Grace discovers that several other young women have disappeared in recent months and she becomes convinced that the two men who are principles in the jewelry story are running a con called the Uncle Game, in which the younger and more attractive partner seduces wealthy young women into eloping with him to his native Argentina. There he and his partner sell the women into sexual servitude.

The police are of no help at all, and so Grace, accompanied by Kron, must take matters into her own hands and solve the mystery of the missing women. It's a difficult and dangerous mission, but it's also a very gripping story. In Grace and Tron, Charles Kelly has created two very well-drawn and engaging characters. He has also expertly set the stage on which the drama plays out, principally in the New York City of 1917, at a time when the nation was gearing up to enter the First World War. This is a book that will appeal to large numbers of crime fiction fans, even to those who do not generally read historical mysteries. A very entertaining and satisfying story.

Friday, December 5, 2014

Another Christmas Homicide for the Detectives of the 87th Precinct

It's the Christmas season and in sharp contrast to the joyful tidings attendant to this time of year, the detectives of the 87th Precinct are called to an apartment occupied by Mr. and Mrs. Gerald Fletcher. Mr. Fletcher greets them by announcing that he's just returned from a business trip. Mrs. Fletcher is lying dead on the floor, having been savagely stabbed to death.

The kitchen window is open on a twelve-degree night and there are muddy footprints leading from the window to the bedroom. The bedroom window is broken and it appears that someone has gone out of the window in a big hurry. There's plenty of other evidence to suggest that a burglar has broken in and killed Mrs. Fletcher and that Mr. Fletcher walked into the scene just as it was playing out.

The lead detective, Steve Carella, offers his sympathies to Mr. Fletcher who replies by saying, "My wife was a no-good bitch and I'm glad that someone killed her."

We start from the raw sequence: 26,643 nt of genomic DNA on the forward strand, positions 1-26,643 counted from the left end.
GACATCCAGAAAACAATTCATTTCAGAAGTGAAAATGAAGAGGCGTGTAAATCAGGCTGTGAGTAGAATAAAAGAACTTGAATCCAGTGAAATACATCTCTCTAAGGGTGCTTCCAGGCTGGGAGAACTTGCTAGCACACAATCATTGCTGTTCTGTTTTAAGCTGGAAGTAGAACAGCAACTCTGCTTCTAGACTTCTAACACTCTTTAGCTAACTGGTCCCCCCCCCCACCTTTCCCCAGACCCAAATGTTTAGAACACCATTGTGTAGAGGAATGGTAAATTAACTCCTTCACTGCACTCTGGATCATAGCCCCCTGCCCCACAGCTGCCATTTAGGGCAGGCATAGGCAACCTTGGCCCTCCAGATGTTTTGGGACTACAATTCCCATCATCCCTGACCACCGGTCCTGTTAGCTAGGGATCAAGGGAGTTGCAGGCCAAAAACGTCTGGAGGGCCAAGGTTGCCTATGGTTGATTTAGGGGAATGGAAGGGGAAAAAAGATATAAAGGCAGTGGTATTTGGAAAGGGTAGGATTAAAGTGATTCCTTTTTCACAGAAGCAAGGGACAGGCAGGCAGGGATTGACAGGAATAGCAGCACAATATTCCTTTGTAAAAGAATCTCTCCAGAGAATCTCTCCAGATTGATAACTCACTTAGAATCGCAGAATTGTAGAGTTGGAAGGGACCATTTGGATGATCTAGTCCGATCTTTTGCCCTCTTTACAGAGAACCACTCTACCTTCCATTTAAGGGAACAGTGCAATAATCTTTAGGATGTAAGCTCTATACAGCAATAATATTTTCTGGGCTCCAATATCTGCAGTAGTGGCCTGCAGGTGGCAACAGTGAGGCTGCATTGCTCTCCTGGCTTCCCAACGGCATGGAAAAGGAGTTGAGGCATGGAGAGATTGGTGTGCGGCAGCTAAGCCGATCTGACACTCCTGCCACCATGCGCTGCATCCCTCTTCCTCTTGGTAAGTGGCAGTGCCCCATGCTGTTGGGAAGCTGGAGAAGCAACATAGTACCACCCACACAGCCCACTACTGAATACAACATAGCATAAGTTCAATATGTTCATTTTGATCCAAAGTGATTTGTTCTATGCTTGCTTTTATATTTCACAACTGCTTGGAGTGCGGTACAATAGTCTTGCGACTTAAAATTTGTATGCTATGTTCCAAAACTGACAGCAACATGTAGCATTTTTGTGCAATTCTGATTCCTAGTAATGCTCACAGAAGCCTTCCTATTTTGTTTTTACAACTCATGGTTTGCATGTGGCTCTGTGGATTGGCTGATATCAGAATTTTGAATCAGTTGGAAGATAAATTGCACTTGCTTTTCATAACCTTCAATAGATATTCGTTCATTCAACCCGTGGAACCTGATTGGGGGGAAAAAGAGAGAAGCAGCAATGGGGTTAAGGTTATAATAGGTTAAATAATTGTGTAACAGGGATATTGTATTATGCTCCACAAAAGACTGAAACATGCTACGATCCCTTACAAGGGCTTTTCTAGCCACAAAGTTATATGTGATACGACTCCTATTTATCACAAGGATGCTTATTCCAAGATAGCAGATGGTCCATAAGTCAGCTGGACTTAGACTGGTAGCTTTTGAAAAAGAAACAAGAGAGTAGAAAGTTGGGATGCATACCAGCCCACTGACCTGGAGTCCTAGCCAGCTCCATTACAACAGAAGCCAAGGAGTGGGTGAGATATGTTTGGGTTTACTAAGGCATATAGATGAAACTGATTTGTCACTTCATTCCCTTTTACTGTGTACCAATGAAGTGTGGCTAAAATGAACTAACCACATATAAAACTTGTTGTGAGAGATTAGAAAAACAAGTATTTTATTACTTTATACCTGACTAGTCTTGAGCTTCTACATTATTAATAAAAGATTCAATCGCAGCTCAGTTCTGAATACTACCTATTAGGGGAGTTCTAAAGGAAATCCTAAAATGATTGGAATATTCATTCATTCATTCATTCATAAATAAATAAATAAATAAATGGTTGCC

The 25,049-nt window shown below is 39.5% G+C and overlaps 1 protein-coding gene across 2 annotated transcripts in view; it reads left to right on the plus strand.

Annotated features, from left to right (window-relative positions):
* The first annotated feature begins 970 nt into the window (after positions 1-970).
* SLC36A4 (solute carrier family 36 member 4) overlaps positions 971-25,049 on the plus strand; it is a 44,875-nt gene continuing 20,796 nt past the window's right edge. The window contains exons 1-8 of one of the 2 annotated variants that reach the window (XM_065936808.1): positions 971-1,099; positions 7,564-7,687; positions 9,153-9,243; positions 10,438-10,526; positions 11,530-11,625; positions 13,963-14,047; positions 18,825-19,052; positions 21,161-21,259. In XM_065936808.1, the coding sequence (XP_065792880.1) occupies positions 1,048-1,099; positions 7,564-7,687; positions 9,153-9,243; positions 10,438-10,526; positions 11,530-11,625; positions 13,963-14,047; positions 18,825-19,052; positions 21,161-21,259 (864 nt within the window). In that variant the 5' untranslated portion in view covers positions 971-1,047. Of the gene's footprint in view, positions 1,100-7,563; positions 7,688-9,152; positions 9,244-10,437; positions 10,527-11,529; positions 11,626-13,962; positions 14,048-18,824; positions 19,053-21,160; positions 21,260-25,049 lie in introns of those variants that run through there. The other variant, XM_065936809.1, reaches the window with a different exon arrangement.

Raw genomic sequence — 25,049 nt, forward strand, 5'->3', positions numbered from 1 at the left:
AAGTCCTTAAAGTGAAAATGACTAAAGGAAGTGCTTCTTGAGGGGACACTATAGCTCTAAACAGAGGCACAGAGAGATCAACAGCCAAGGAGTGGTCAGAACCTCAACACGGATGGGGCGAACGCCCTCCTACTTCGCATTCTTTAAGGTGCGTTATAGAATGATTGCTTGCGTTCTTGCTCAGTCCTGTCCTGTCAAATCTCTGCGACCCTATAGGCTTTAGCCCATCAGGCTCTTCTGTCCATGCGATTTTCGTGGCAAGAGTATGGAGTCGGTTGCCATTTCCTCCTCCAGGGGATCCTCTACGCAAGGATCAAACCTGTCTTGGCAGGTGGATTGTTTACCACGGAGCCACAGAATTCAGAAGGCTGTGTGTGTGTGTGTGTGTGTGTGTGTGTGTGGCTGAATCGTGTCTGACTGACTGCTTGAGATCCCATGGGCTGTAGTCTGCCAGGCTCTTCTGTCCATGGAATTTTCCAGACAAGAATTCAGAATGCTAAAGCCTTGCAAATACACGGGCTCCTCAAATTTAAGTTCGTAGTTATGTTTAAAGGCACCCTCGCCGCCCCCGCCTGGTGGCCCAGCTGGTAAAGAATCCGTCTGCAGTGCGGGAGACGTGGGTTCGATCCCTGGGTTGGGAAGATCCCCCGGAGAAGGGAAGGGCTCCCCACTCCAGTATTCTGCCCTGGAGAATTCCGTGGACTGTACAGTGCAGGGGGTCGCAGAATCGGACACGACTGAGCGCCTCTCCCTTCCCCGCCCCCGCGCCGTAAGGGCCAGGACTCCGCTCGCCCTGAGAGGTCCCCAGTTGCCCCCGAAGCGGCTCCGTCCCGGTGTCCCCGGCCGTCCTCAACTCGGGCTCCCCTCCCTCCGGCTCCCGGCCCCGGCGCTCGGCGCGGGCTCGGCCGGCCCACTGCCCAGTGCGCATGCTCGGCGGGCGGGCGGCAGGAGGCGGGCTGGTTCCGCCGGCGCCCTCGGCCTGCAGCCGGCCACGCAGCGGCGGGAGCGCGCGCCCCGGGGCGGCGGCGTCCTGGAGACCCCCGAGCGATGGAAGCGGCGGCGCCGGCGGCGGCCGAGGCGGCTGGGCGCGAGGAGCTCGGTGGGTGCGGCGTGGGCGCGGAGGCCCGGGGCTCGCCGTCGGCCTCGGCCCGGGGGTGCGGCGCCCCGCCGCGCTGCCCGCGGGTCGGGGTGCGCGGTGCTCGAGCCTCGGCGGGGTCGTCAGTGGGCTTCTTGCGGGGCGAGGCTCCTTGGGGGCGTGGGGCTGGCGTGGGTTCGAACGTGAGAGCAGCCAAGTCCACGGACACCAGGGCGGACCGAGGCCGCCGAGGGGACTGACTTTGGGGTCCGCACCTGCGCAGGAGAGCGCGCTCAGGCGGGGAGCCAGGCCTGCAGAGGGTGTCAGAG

Fletcher is a lawyer who certainly knows his rights, but his attitude leads Carella to suspect that he may have been involved in his wife's untimely demise. But early on, the detectives turn up a suspect who confesses to burglarizing the apartment in the hope of finding something to sell so that he could buy drugs. Mrs. Fletcher interrupted him, he says, and he wound up stabbing her.

Case closed. Or is it? Carella still has his nagging suspicions and refuses to let go of the investigation. The case takes a number of turns and in the end, this is one of the better books in this long-running series. Fans of the 87th Precinct will not be disappointed.

Wednesday, December 3, 2014

Benjamin Black Attempts a Hommage to Raymond Chandler

As a general rule, I avoid reading books in which a new author takes over an established character from another author who has died or retired. The whole idea of taking over someone else's series seems somehow wrong to me on a number of levels, and I've never read one yet in which I thought that the new author really did justice to the series or the characters.

Given that, I would have totally ignored this book in which Benjamin Black resurrects Raymond Chandler's Philip Marlowe who is, of course, one of the icons of crime fiction. But then a book club to which I belong chose the book and I had no choice in the matter.

I really wish they hadn't. I've read a couple of Black's novels featuring his own series character, Quirke, a pathologist in the 1950's Dublin morgue, and I've enjoyed them. Even so, I approached this book with more than a little trepidation, and reading it did nothing to allay the concerns I had going in.

The book is set in the early 1950s and opens with Marlowe sitting in his office. A beautiful, leggy and mysterious black-eyed blonde wanders in and asks Marlowe to find a missing "friend," named Nico Peterson. The blonde is a little vague about the details of her relationship with the missing Nico and about why she is so anxious to find him.

Marlowe and the reader both know that the woman is not giving him the whole story, but of course that's the way things go in P.I. novels like this. Marlowe takes the case, which naturally takes any number of strange twists and turns before finally coming to a conclusion. Black attempts to imitate Chandler's style, but succeeds only marginally. The fact of the matter is that there was only one Raymond Chandler and in the seventy-five years since Philip Marlowe first appeared in The Big Sleep, no one's come close to matching what Chandler did.